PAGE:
Monitoring Bald Eagles in Missouri
Background: In 1782, the American Bald Eagle was selected as the national emblem of the United States. By 1890, they were nearly eliminated in Missouri as nesters and nationally by 1963 the eagle population in the U.S. was reduced to only 487 nesting pairs as a result of habitat loss and degradation, indiscriminate shooting and pesticide contaminants, particularly, DDT. Consequently the USFWS officially listed the bald eagle as endangered under the Endangered Species Act (ESA) in 1978. Since then the bald eagle has recovered dramatically with more than 10,000 nesting pairs in the lower 48 states. In 2007, the USFWS announced the recovery of our nation’s symbol and removal from the list of threatened and endangered species. Today it remains a species of conservation concern in Missouri.
Monitoring: To track the progress of the bald eagle breeding population in the lower 48 states, the USFWS developed a post-delisting monitoring plan (Plan). This Plan will monitor the breeding population status of bald eagles after delisting by estimating the number of occupied nests. Surveys will be conducted once every 5 years over a 20 year period.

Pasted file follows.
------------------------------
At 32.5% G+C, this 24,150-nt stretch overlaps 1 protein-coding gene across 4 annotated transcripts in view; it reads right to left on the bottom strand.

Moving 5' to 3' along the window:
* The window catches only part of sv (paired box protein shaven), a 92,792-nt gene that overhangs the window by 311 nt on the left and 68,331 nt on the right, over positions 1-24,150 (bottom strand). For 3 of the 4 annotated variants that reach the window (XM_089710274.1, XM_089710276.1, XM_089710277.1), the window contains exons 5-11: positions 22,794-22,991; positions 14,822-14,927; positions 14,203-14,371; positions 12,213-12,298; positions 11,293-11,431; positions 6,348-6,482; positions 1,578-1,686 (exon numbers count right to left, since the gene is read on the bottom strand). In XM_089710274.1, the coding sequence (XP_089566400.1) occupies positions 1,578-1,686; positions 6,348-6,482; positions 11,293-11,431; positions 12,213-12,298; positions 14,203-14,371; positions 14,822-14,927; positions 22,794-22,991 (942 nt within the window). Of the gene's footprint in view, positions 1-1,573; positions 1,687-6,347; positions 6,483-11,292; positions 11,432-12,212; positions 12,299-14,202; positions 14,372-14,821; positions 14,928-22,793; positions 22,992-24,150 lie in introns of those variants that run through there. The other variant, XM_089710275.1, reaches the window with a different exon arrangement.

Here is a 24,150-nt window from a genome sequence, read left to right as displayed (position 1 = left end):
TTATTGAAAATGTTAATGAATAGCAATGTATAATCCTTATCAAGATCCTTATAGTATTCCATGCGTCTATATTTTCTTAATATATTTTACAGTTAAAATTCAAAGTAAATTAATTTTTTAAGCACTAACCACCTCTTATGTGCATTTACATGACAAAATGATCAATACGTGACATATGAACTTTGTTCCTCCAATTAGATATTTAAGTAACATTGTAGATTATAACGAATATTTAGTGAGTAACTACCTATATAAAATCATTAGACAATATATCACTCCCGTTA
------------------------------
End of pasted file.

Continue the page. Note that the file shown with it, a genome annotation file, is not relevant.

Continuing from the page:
In 2006, the Missouri Department of Conservation (MDC) participated in the pilot study to test the effectiveness of the post-delisting monitoring protocol. During this initial pilot study, 123 nesting pairs were observed. And in 2011, we coordinated statewide ground and aerial surveys of bald eagles in March and April.
Results: The spring 2011 survey recorded 272 combined ground and aerial observations. Of those, 165 were active nests (adults on nest, eggs or fledglings observed); 43 nests were not located; 26 empty nests with prior reproduction history; 26 were destroyed; 9 observations where adults were observed in the area of a previously recorded nest, and 3 were historic sites (intact nest but not used for 3 or more years). There were 58 new nest sites recorded, of which 50 were new active nests in 32 counties. Active nests (new and previously recorded) were recorded in 70 of Missouri’s 114 counties including the City of St. Louis.